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December 23, 2011

A Day of Solitude by the forest

Just as the morning mist started to disappear and the jacket was taken off, the forest began to come alive. It is a small forest where I live, small but protected, ensuring that all beings can live their days in peace from depredation. The forest where I live may have a number of planted species, but the silence when within it never fails to impress me.

Today, was one of those of days when I was blessed to have an occasion to sit with the forest in total solitude, and what an experience it was. Birds chirping for as far as one could imagine and nobody around. A book in my handed, a book about the forests, Folded Earth, and I sat for long. Occasional phone calls altered the rhythm, I grew thirsty once and had to come back to civilization for a glass of water, but the silence kept calling me back and I sat in peace. After long, the peace that is not searched but comes to you naturally, I was blessed this morning.

December 11, 2011

Yes, Politics is killing the big Cats

Here where I live, I have a ringside view of how yes, politics is indeed killing this lovely animal called the tiger.  And the attack is multipronged. I have been seeing how enormously dedicated forest officials are enticed and entangled in the web of political conspiracies, how their image might be tarnished time and again by vested interests who will make sure that all the good work being done by them is brushed aside. How the advisory committee that half of this planet's sapiens are, will time and again criticize the work being done by the forest department for their interests.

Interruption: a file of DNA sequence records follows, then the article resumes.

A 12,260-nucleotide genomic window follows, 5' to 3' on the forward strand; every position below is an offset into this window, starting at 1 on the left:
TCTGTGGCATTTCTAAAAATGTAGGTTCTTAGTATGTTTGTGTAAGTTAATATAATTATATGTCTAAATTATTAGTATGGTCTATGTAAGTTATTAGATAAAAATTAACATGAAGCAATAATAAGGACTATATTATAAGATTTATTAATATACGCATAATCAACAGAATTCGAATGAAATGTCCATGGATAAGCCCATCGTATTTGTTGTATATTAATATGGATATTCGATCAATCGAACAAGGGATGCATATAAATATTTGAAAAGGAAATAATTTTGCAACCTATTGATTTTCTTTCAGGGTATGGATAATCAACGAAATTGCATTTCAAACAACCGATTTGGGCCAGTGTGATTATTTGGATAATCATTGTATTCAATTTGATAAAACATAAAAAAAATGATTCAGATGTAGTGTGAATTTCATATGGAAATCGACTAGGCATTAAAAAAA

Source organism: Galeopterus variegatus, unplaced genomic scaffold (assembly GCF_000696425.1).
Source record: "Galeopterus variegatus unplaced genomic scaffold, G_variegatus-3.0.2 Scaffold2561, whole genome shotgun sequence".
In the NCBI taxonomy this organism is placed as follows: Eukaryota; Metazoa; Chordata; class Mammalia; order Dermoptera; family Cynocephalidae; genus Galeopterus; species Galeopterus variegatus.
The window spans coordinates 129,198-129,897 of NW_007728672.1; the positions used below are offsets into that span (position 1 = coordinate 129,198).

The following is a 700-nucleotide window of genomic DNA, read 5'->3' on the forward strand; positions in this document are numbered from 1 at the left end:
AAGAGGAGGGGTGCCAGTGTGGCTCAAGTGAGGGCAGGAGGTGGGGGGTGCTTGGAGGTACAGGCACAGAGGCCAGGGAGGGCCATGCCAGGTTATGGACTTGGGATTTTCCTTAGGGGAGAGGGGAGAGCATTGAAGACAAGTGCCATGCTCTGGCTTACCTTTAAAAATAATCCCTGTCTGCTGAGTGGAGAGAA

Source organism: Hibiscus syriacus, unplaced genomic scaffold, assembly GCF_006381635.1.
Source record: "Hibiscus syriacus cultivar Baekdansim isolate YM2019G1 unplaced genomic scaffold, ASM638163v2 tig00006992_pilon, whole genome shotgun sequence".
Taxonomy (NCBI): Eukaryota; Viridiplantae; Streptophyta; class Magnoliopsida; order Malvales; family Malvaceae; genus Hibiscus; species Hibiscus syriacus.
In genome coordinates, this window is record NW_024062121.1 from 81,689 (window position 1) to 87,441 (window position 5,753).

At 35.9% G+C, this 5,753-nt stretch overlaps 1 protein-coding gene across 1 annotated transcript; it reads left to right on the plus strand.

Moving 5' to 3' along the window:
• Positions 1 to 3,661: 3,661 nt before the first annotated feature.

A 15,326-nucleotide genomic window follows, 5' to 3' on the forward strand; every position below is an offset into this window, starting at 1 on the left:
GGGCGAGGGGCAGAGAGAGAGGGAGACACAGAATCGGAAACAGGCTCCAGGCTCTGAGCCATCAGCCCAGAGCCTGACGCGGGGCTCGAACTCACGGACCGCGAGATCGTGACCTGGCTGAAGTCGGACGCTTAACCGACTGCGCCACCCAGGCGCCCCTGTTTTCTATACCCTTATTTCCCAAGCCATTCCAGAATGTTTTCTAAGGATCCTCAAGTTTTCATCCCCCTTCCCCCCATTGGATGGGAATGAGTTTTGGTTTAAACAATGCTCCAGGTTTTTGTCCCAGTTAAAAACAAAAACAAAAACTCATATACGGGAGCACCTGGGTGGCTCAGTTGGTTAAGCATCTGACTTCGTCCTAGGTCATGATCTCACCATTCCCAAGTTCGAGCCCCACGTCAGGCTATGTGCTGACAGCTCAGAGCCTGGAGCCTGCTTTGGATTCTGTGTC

Eight years of being in the wild and I have been fairly convinced that howsoever critical a role NGOs may play ( and I worked in an NGO before for four long years), the real person to bite the bullet is the man in khakhi. And what worries me the most is that a conservationist, oh that is what I like to call myself, and half of my breed will be more interested in that next funding, the big grant, a superlative endowment and of course, unhindered access to the forest. And if that hapless forest official has the guts to put an end to this condescending fellow, god forbid as the newspapers are waiting.

How priceless is that forest officer, who recently gave his heart and soul to save a tiger that strayed in parts of Coorg and gave away hefty compensations for animal deaths,, buying time for the tiger in the process, knowing fully well that the tiger will return soon enough to the forest. What is the value of the lakhs of rupees he might have spent as opposed to letting that tiger being bludgeoned to death in some estate. Does this officer not deserve some award for god's sake or does he deserve brickbats.... What about a  person who has stopped favour-seekers who had an unhindered acess to the forest by ticking them off and saying, please go by the main road and not be some exotic forest road.... What about a forest officer who has worked for more than what his brief calls for and has regulated tourism wit the attendant risk of being maligned by a set of hard bargaining photographers, what about a range forest officer who had the guts to stop a so called important person and had a charge made against him..... I, who worked with Keystone for so long wish that the department is respected for what it does sometimes......

THIS IS HOW THE ECLIPSE LOOKED FROM WHERE I LIVE - KABINI


Thanks to Ashwin for letting me see this.

December 9, 2011

To be Noted


A poem should not mean. But be.

- Archibald MacLeish -